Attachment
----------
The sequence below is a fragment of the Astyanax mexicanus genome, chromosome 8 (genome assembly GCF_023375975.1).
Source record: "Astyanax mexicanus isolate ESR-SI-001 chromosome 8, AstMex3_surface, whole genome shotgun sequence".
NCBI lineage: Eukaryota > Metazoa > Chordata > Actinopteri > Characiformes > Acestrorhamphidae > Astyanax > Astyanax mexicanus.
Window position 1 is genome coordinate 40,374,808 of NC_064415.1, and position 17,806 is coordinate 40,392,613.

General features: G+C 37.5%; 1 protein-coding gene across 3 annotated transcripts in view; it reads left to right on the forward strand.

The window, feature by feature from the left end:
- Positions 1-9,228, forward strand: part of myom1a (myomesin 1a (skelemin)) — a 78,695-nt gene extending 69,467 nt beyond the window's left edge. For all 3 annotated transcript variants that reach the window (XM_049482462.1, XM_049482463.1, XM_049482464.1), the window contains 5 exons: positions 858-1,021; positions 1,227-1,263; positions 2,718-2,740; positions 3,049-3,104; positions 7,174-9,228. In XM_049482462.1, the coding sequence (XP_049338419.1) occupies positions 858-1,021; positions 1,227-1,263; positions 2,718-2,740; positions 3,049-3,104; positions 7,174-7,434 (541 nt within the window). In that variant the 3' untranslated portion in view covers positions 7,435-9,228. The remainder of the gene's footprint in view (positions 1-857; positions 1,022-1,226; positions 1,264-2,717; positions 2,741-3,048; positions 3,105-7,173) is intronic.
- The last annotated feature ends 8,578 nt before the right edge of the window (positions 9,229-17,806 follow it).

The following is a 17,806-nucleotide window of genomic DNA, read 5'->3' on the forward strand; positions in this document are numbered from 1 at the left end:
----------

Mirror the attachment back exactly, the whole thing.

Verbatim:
The sequence below is a fragment of the Astyanax mexicanus genome, chromosome 8 (genome assembly GCF_023375975.1).
Source record: "Astyanax mexicanus isolate ESR-SI-001 chromosome 8, AstMex3_surface, whole genome shotgun sequence".
NCBI lineage: Eukaryota > Metazoa > Chordata > Actinopteri > Characiformes > Acestrorhamphidae > Astyanax > Astyanax mexicanus.
Window position 1 is genome coordinate 40,374,808 of NC_064415.1, and position 17,806 is coordinate 40,392,613.

General features: G+C 37.5%; 1 protein-coding gene across 3 annotated transcripts in view; it reads left to right on the forward strand.

The window, feature by feature from the left end:
- Positions 1-9,228, forward strand: part of myom1a (myomesin 1a (skelemin)) — a 78,695-nt gene extending 69,467 nt beyond the window's left edge. For all 3 annotated transcript variants that reach the window (XM_049482462.1, XM_049482463.1, XM_049482464.1), the window contains 5 exons: positions 858-1,021; positions 1,227-1,263; positions 2,718-2,740; positions 3,049-3,104; positions 7,174-9,228. In XM_049482462.1, the coding sequence (XP_049338419.1) occupies positions 858-1,021; positions 1,227-1,263; positions 2,718-2,740; positions 3,049-3,104; positions 7,174-7,434 (541 nt within the window). In that variant the 3' untranslated portion in view covers positions 7,435-9,228. The remainder of the gene's footprint in view (positions 1-857; positions 1,022-1,226; positions 1,264-2,717; positions 2,741-3,048; positions 3,105-7,173) is intronic.
- The last annotated feature ends 8,578 nt before the right edge of the window (positions 9,229-17,806 follow it).

The following is a 17,806-nucleotide window of genomic DNA, read 5'->3' on the forward strand; positions in this document are numbered from 1 at the left end: